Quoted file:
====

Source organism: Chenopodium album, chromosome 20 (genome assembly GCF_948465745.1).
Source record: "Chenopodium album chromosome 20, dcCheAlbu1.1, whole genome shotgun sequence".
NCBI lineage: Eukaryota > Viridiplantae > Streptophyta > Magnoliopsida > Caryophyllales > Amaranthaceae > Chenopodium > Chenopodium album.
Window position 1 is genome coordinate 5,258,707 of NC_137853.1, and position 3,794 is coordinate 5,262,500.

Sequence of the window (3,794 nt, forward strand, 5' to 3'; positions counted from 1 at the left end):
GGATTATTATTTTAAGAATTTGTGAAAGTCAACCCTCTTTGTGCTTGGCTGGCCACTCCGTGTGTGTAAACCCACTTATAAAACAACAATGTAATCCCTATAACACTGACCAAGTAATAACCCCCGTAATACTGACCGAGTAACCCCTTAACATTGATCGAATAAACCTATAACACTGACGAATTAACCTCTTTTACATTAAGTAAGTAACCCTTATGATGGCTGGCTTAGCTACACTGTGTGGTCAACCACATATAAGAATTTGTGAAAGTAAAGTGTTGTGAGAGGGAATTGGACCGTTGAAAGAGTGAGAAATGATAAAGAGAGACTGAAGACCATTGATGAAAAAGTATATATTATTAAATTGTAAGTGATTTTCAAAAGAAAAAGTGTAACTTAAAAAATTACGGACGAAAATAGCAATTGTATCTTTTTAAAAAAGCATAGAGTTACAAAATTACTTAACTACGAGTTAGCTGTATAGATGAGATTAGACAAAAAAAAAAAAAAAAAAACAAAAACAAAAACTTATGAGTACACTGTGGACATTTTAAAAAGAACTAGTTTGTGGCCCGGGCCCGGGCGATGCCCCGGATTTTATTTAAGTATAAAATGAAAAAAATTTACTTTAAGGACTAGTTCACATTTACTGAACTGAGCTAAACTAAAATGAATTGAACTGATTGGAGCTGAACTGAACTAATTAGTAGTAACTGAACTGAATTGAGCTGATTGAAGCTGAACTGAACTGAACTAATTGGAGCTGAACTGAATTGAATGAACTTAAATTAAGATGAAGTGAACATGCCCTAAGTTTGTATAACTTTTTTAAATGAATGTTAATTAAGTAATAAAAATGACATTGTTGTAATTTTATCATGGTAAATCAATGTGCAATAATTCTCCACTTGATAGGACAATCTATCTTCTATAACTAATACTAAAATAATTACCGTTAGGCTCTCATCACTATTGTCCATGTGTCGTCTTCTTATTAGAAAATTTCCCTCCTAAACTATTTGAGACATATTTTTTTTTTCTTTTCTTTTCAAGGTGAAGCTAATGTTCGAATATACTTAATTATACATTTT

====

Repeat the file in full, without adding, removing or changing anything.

Source organism: Chenopodium album, chromosome 20 (genome assembly GCF_948465745.1).
Source record: "Chenopodium album chromosome 20, dcCheAlbu1.1, whole genome shotgun sequence".
NCBI lineage: Eukaryota > Viridiplantae > Streptophyta > Magnoliopsida > Caryophyllales > Amaranthaceae > Chenopodium > Chenopodium album.
Window position 1 is genome coordinate 5,258,707 of NC_137853.1, and position 3,794 is coordinate 5,262,500.

Sequence of the window (3,794 nt, forward strand, 5' to 3'; positions counted from 1 at the left end):
GGATTATTATTTTAAGAATTTGTGAAAGTCAACCCTCTTTGTGCTTGGCTGGCCACTCCGTGTGTGTAAACCCACTTATAAAACAACAATGTAATCCCTATAACACTGACCAAGTAATAACCCCCGTAATACTGACCGAGTAACCCCTTAACATTGATCGAATAAACCTATAACACTGACGAATTAACCTCTTTTACATTAAGTAAGTAACCCTTATGATGGCTGGCTTAGCTACACTGTGTGGTCAACCACATATAAGAATTTGTGAAAGTAAAGTGTTGTGAGAGGGAATTGGACCGTTGAAAGAGTGAGAAATGATAAAGAGAGACTGAAGACCATTGATGAAAAAGTATATATTATTAAATTGTAAGTGATTTTCAAAAGAAAAAGTGTAACTTAAAAAATTACGGACGAAAATAGCAATTGTATCTTTTTAAAAAAGCATAGAGTTACAAAATTACTTAACTACGAGTTAGCTGTATAGATGAGATTAGACAAAAAAAAAAAAAAAAAAACAAAAACAAAAACTTATGAGTACACTGTGGACATTTTAAAAAGAACTAGTTTGTGGCCCGGGCCCGGGCGATGCCCCGGATTTTATTTAAGTATAAAATGAAAAAAATTTACTTTAAGGACTAGTTCACATTTACTGAACTGAGCTAAACTAAAATGAATTGAACTGATTGGAGCTGAACTGAACTAATTAGTAGTAACTGAACTGAATTGAGCTGATTGAAGCTGAACTGAACTGAACTAATTGGAGCTGAACTGAATTGAATGAACTTAAATTAAGATGAAGTGAACATGCCCTAAGTTTGTATAACTTTTTTAAATGAATGTTAATTAAGTAATAAAAATGACATTGTTGTAATTTTATCATGGTAAATCAATGTGCAATAATTCTCCACTTGATAGGACAATCTATCTTCTATAACTAATACTAAAATAATTACCGTTAGGCTCTCATCACTATTGTCCATGTGTCGTCTTCTTATTAGAAAATTTCCCTCCTAAACTATTTGAGACATATTTTTTTTTTCTTTTCTTTTCAAGGTGAAGCTAATGTTCGAATATACTTAATTATACATTTT